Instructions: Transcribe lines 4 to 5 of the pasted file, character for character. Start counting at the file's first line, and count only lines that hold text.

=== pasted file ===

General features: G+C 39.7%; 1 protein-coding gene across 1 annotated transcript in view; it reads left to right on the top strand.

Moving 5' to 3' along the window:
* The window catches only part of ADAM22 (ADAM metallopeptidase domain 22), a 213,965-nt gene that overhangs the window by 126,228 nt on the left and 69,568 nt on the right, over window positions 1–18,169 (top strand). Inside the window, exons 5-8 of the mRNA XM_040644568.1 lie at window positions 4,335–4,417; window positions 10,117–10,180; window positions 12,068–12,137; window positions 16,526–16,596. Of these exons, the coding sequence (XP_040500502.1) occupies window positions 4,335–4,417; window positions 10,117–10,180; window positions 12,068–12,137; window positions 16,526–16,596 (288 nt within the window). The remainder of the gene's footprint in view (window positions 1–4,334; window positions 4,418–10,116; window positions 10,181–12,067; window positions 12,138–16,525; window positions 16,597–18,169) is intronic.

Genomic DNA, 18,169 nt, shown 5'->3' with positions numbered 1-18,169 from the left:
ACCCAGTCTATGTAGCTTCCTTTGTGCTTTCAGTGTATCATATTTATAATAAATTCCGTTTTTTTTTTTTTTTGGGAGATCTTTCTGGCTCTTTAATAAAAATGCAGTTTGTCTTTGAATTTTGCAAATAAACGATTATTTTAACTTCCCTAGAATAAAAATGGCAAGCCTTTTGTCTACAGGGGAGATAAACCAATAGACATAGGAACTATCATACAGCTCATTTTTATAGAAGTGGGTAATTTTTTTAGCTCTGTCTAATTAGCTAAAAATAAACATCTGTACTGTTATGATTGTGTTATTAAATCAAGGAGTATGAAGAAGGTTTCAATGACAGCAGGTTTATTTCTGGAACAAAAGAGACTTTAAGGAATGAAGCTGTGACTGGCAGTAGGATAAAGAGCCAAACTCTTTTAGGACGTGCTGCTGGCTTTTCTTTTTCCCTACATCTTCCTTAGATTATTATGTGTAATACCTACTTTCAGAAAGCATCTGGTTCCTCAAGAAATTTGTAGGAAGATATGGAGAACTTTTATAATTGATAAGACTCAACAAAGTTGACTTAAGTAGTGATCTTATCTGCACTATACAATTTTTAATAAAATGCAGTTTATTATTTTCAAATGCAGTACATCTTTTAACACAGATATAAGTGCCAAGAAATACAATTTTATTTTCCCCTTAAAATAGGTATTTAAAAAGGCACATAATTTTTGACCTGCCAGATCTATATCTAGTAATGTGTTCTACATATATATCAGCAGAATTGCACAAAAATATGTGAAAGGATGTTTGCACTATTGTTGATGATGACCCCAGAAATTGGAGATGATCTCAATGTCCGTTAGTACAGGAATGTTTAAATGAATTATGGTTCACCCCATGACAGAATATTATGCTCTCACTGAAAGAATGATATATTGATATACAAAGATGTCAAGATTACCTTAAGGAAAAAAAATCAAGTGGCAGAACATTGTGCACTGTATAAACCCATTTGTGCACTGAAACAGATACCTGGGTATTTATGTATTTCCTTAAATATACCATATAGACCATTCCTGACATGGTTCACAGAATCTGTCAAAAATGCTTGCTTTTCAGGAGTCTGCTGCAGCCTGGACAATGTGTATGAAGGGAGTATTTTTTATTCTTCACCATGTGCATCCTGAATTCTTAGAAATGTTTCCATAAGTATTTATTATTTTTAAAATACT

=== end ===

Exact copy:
Genomic DNA, 18,169 nt, shown 5'->3' with positions numbered 1-18,169 from the left:
ACCCAGTCTATGTAGCTTCCTTTGTGCTTTCAGTGTATCATATTTATAATAAATTCCGTTTTTTTTTTTTTTTGGGAGATCTTTCTGGCTCTTTAATAAAAATGCAGTTTGTCTTTGAATTTTGCAAATAAACGATTATTTTAACTTCCCTAGAATAAAAATGGCAAGCCTTTTGTCTACAGGGGAGATAAACCAATAGACATAGGAACTATCATACAGCTCATTTTTATAGAAGTGGGTAATTTTTTTAGCTCTGTCTAATTAGCTAAAAATAAACATCTGTACTGTTATGATTGTGTTATTAAATCAAGGAGTATGAAGAAGGTTTCAATGACAGCAGGTTTATTTCTGGAACAAAAGAGACTTTAAGGAATGAAGCTGTGACTGGCAGTAGGATAAAGAGCCAAACTCTTTTAGGACGTGCTGCTGGCTTTTCTTTTTCCCTACATCTTCCTTAGATTATTATGTGTAATACCTACTTTCAGAAAGCATCTGGTTCCTCAAGAAATTTGTAGGAAGATATGGAGAACTTTTATAATTGATAAGACTCAACAAAGTTGACTTAAGTAGTGATCTTATCTGCACTATACAATTTTTAATAAAATGCAGTTTATTATTTTCAAATGCAGTACATCTTTTAACACAGATATAAGTGCCAAGAAATACAATTTTATTTTCCCCTTAAAATAGGTATTTAAAAAGGCACATAATTTTTGACCTGCCAGATCTATATCTAGTAATGTGTTCTACATATATATCAGCAGAATTGCACAAAAATATGTGAAAGGATGTTTGCACTATTGTTGATGATGACCCCAGAAATTGGAGATGATCTCAATGTCCGTTAGTACAGGAATGTTTAAATGAATTATGGTTCACCCCATGACAGAATATTATGCTCTCACTGAAAGAATGATATATTGATATACAAAGATGTCAAGATTACCTTAAGGAAAAAAAATCAAGTGGCAGAACATTGTGCACTGTATAAACCCATTTGTGCACTGAAACAGATACCTGGGTATTTATGTATTTCCTTAAATATACCATATAGACCATTCCTGACATGGTTCACAGAATCTGTCAAAAATGCTTGCTTTTCAGGAGTCTGCTGCAGCCTGGACAATGTGTATGAAGGGAGTATTTTTTATTCTTCACCATGTGCATCCTGAATTCTTAGAAATGTTTCCATAAGTATTTATTATTTTTAAAATACT